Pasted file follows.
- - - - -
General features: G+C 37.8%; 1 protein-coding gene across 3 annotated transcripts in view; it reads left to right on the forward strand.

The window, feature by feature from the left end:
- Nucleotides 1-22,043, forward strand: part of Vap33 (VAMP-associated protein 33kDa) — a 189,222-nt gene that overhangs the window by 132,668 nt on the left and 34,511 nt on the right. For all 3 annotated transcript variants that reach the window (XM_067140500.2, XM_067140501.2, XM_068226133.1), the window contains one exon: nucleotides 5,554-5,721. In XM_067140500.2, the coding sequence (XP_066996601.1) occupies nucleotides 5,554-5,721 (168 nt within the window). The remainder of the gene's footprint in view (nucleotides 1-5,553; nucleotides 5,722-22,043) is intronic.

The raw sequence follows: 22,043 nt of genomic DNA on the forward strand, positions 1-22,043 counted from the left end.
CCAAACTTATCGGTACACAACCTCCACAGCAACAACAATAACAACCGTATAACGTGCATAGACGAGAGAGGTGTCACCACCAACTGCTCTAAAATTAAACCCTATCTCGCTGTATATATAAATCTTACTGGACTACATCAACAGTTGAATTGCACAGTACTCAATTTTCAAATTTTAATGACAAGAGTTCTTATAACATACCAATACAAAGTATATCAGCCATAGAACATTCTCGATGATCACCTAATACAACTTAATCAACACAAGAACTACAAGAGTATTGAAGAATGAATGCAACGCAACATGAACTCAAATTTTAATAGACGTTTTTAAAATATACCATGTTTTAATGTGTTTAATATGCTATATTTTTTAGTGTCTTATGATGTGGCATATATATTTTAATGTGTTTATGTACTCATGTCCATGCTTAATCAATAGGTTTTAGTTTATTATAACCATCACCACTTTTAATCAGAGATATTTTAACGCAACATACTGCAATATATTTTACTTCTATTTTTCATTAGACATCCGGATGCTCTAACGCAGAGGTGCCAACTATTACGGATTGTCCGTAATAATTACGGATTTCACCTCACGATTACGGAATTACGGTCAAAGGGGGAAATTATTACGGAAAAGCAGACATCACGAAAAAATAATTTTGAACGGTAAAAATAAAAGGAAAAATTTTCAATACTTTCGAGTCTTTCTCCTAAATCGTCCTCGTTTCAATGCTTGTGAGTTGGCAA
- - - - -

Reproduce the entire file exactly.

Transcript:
General features: G+C 37.8%; 1 protein-coding gene across 3 annotated transcripts in view; it reads left to right on the forward strand.

The window, feature by feature from the left end:
- Nucleotides 1-22,043, forward strand: part of Vap33 (VAMP-associated protein 33kDa) — a 189,222-nt gene that overhangs the window by 132,668 nt on the left and 34,511 nt on the right. For all 3 annotated transcript variants that reach the window (XM_067140500.2, XM_067140501.2, XM_068226133.1), the window contains one exon: nucleotides 5,554-5,721. In XM_067140500.2, the coding sequence (XP_066996601.1) occupies nucleotides 5,554-5,721 (168 nt within the window). The remainder of the gene's footprint in view (nucleotides 1-5,553; nucleotides 5,722-22,043) is intronic.

The raw sequence follows: 22,043 nt of genomic DNA on the forward strand, positions 1-22,043 counted from the left end.
CCAAACTTATCGGTACACAACCTCCACAGCAACAACAATAACAACCGTATAACGTGCATAGACGAGAGAGGTGTCACCACCAACTGCTCTAAAATTAAACCCTATCTCGCTGTATATATAAATCTTACTGGACTACATCAACAGTTGAATTGCACAGTACTCAATTTTCAAATTTTAATGACAAGAGTTCTTATAACATACCAATACAAAGTATATCAGCCATAGAACATTCTCGATGATCACCTAATACAACTTAATCAACACAAGAACTACAAGAGTATTGAAGAATGAATGCAACGCAACATGAACTCAAATTTTAATAGACGTTTTTAAAATATACCATGTTTTAATGTGTTTAATATGCTATATTTTTTAGTGTCTTATGATGTGGCATATATATTTTAATGTGTTTATGTACTCATGTCCATGCTTAATCAATAGGTTTTAGTTTATTATAACCATCACCACTTTTAATCAGAGATATTTTAACGCAACATACTGCAATATATTTTACTTCTATTTTTCATTAGACATCCGGATGCTCTAACGCAGAGGTGCCAACTATTACGGATTGTCCGTAATAATTACGGATTTCACCTCACGATTACGGAATTACGGTCAAAGGGGGAAATTATTACGGAAAAGCAGACATCACGAAAAAATAATTTTGAACGGTAAAAATAAAAGGAAAAATTTTCAATACTTTCGAGTCTTTCTCCTAAATCGTCCTCGTTTCAATGCTTGTGAGTTGGCAA